Maybe I’m not the best at dealing with discouragement and therefore probably shouldn’t be talking about how to deal with it, or maybe because I didn’t handle it the best, that makes me the best to talk about it.
If any of that made sense, thank goodness because I think I confused myself with that sentence.
I think just about any writer will have to deal with discouragement in some form or another in their career, whether they’re at the very beginnings of writing, or submitting their first story, to hitting publish on their 35th book. We all go through it. I think creative types seem to take discouragement way harder than most other types of folks do. We just seem to be more sensitive. Maybe because we do open our hearts every time we write, or paint, or knit that blanket for our best friend’s new baby.
We are programmed to be in more in touch emotionally, because we have to write about others’ emotions, particularly for romance writers. It makes it difficult when we’re thrust into a situation that discourages us. That’s why it’s super important to learn and practice how to cope with discouragement so we can turn it from a bad experience into a positive force.
The first thing we need to know is that it’s okay to be discouraged, or even upset or angry. The difference between handling it or not handling it is being able to channel it into a more positive direction over letting it fester and hang over you like the Little Black Rain Cloud. Go vent to your friends, write in your private journal, eat a little chocolate, and throw darts at the object of your anger.
It’s important to get that raw reaction out of your system as fast as possible, so you can move on without that Little Black Rain Cloud hanging over you. You don’t want to stay angry or bitter, especially since as a writer, we put a lot of ourselves into our work. It will affect the quality of which you write.
Trust me on that. I wrote six drafts of a book that still hasn’t seen the light of day because I wrote it when I was dealing with unhappy matters, and my mind was clouded with that festering bad feeling. I still love the idea of that story, and maybe when I’m in the right mindset, I can go back and finish that book one day.
Once you got that raw emotion out of your system, you can slow it down and figure out what is the cause.
I can’t get past this scene in my book.
I can’t get my book accepted.
The sales on my last book tanked.
No one likes my book.
Those are just general enough that I think every single writer on the face of the planet can safely say they have said at least one of those things in their life. How did they get past it?
There are things you can change about what’s discouraging you, and some things you can’t. For the things you can control, you can change what you’re writing, how you promote yourself, or how much or little you write. Maybe you try another book to that publisher. So much is subjective in the submission process. The book you’re submitting might just be too similar to another book they already acquired or published, so try another book you might have to get your foot into the door.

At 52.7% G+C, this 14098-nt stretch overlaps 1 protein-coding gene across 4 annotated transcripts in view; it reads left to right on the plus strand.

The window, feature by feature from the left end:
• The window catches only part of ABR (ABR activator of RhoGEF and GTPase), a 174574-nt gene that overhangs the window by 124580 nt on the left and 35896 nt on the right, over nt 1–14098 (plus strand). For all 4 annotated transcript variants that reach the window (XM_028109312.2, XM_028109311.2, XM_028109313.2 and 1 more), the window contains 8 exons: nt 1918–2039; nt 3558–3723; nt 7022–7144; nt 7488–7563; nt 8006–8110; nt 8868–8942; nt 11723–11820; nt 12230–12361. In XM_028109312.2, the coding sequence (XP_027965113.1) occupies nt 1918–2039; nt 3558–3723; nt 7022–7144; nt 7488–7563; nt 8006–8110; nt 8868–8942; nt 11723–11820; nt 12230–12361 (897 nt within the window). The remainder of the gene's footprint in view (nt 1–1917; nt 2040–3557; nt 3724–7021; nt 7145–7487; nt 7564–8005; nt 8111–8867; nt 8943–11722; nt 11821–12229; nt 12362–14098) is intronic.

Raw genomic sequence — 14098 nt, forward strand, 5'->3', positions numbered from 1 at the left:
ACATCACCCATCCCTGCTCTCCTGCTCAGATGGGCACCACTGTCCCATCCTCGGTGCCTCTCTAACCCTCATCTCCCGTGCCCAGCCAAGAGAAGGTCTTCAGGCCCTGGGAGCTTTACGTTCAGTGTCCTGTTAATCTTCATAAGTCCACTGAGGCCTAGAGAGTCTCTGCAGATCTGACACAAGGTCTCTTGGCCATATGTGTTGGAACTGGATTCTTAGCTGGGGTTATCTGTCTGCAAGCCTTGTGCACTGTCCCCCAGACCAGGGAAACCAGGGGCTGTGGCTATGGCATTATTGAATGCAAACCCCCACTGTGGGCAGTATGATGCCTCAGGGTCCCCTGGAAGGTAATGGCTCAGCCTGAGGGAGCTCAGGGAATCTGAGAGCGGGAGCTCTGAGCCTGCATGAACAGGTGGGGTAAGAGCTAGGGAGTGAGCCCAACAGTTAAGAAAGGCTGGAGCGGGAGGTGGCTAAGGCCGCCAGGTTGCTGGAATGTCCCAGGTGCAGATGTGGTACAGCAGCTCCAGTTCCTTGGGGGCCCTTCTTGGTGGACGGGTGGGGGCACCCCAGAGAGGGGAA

Yes, there are things that we just can’t change. We can’t make a publisher want our book. We can’t make readers buy our books. But we can change other things adjust our current course to something more positive. Maybe we run ads to reach new readers, or we try a different publisher with our book, or maybe we decide to dive into self-publishing.
Here’s a few quick little tips you can do to make these adjustments.
- Develop a plan based on the things you can control, and address the source of your discouragement. Remember, indirect solutions can be even better than direct solutions sometimes.
- Set goals and targets you can measure, such as word count or number of submissions, and keep track of your progress.
- Write in a journal, or privately email friends about your discouragement rather than venting on social media.
Of course, you’re still not going to be able to control everything, and that’s okay. These little things can put you on a path to correcting things that make you feel more empowered and confident, rather than feeling like you landed in a shitty ditch you can’t get out of.
It took me about two years to get past my own discouragement, and in the process, I destroyed everything I’d built in my writing business. The one thing I didn’t handle well is where I nuked my entire website… twice… because of my frustration. The thing is, I told myself it was for a fresh start, but in all honesty, I was scared to continue where I left off because of what a mess it was, and decided a clean break was better.
Maybe it was. Maybe it wasn’t. I don’t know, and probably won’t ever know if it was the right thing to do at the time.
The bottom line is that anger is okay. Positive anger is okay. That anger that motivates you to persist and improve yourself. That part of you that is motivated to prove whoever discouraged you is wrong (including if it’s yourself). That anger that tells you that you’re just too awesome to be ignored or blown off.
Always give yourself a plan to deal with the things you can control. Even adjusting one part of your life to indirectly compensate for the parts you can’t control can have a snowball’s effect on you. I’ve always been an over-analyzer, and that leads me to see things that maybe aren’t really there. If I let things fester, eventually, the whole world will be out to get me (in my mind). For me, I have to identify what is really causing the problem, and develop a plan for what I can do about it. It keeps me focused on the prize.
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